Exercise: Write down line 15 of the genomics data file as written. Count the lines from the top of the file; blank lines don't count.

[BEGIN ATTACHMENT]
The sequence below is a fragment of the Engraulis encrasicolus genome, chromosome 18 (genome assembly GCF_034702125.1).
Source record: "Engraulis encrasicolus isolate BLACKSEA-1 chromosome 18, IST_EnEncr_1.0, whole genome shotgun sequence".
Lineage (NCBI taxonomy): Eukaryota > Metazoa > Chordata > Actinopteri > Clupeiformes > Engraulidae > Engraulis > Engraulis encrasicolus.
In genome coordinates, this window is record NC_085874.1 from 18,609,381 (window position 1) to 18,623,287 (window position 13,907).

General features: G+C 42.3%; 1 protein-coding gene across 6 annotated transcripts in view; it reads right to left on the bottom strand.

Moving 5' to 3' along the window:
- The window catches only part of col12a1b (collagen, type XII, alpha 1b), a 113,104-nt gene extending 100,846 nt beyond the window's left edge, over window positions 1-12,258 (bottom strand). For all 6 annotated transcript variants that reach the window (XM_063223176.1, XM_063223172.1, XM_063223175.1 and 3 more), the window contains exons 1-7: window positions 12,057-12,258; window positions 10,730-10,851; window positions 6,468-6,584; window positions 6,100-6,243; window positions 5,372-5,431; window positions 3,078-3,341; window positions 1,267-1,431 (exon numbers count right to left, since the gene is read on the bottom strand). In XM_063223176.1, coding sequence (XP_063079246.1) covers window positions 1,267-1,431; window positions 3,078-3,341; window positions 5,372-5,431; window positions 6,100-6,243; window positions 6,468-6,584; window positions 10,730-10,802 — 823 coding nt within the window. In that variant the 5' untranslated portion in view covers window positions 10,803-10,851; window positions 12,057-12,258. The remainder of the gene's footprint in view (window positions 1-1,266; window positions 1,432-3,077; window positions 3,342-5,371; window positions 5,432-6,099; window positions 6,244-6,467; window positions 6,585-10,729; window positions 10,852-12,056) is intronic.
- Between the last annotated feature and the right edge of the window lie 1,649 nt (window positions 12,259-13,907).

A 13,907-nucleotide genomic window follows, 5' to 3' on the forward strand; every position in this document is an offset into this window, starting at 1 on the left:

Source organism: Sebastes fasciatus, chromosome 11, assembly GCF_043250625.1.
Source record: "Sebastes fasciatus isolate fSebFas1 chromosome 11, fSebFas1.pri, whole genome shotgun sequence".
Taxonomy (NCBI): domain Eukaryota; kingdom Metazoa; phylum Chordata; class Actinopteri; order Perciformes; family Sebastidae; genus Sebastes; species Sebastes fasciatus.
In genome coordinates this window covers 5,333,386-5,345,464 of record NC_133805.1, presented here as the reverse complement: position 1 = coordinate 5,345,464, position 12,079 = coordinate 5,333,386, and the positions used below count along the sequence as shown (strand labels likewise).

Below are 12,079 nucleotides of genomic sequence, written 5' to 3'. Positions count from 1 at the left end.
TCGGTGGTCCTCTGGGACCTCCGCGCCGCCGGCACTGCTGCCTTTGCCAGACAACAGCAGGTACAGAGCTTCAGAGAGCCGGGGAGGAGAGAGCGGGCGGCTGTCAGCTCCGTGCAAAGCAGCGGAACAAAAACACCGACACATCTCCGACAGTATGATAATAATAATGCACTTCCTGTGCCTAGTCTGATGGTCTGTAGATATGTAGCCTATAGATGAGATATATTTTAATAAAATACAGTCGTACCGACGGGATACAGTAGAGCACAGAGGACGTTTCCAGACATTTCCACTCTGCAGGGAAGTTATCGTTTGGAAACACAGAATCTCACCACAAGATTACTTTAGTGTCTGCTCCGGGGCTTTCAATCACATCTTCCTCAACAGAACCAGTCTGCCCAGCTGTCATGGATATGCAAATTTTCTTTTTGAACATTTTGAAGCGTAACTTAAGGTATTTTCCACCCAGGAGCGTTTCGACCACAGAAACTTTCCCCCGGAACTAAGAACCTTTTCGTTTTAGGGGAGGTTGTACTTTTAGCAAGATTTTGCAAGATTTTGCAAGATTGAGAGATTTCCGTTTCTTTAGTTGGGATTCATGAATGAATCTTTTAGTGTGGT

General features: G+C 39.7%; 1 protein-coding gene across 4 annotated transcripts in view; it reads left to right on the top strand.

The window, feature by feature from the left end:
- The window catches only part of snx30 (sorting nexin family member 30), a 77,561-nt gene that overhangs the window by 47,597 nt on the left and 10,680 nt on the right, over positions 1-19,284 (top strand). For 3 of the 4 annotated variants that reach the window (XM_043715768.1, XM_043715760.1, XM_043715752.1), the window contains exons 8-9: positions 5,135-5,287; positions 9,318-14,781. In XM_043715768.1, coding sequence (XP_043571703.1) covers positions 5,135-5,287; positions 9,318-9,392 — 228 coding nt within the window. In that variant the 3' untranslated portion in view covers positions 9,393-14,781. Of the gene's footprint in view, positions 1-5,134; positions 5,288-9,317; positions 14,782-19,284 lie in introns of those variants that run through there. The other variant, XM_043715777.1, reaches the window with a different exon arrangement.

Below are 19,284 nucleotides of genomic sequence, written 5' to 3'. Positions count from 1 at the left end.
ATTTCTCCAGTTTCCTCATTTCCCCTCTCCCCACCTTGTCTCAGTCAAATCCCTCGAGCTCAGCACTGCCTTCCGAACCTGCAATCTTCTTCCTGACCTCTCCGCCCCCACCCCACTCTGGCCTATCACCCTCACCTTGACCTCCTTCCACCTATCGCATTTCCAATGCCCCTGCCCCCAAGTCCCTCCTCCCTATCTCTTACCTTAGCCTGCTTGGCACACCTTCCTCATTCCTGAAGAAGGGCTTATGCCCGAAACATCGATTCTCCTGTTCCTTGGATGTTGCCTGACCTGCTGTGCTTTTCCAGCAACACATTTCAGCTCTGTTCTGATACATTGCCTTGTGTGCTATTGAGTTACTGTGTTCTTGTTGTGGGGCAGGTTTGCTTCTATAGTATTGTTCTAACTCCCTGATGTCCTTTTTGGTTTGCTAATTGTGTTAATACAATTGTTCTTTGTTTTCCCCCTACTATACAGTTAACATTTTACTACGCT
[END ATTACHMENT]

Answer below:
TCGGTGGTCCTCTGGGACCTCCGCGCCGCCGGCACTGCTGCCTTTGCCAGACAACAGCAGGTACAGAGCTTCAGAGAGCCGGGGAGGAGAGAGCGGGCGGCTGTCAGCTCCGTGCAAAGCAGCGGAACAAAAACACCGACACATCTCCGACAGTATGATAATAATAATGCACTTCCTGTGCCTAGTCTGATGGTCTGTAGATATGTAGCCTATAGATGAGATATATTTTAATAAAATACAGTCGTACCGACGGGATACAGTAGAGCACAGAGGACGTTTCCAGACATTTCCACTCTGCAGGGAAGTTATCGTTTGGAAACACAGAATCTCACCACAAGATTACTTTAGTGTCTGCTCCGGGGCTTTCAATCACATCTTCCTCAACAGAACCAGTCTGCCCAGCTGTCATGGATATGCAAATTTTCTTTTTGAACATTTTGAAGCGTAACTTAAGGTATTTTCCACCCAGGAGCGTTTCGACCACAGAAACTTTCCCCCGGAACTAAGAACCTTTTCGTTTTAGGGGAGGTTGTACTTTTAGCAAGATTTTGCAAGATTTTGCAAGATTGAGAGATTTCCGTTTCTTTAGTTGGGATTCATGAATGAATCTTTTAGTGTGGT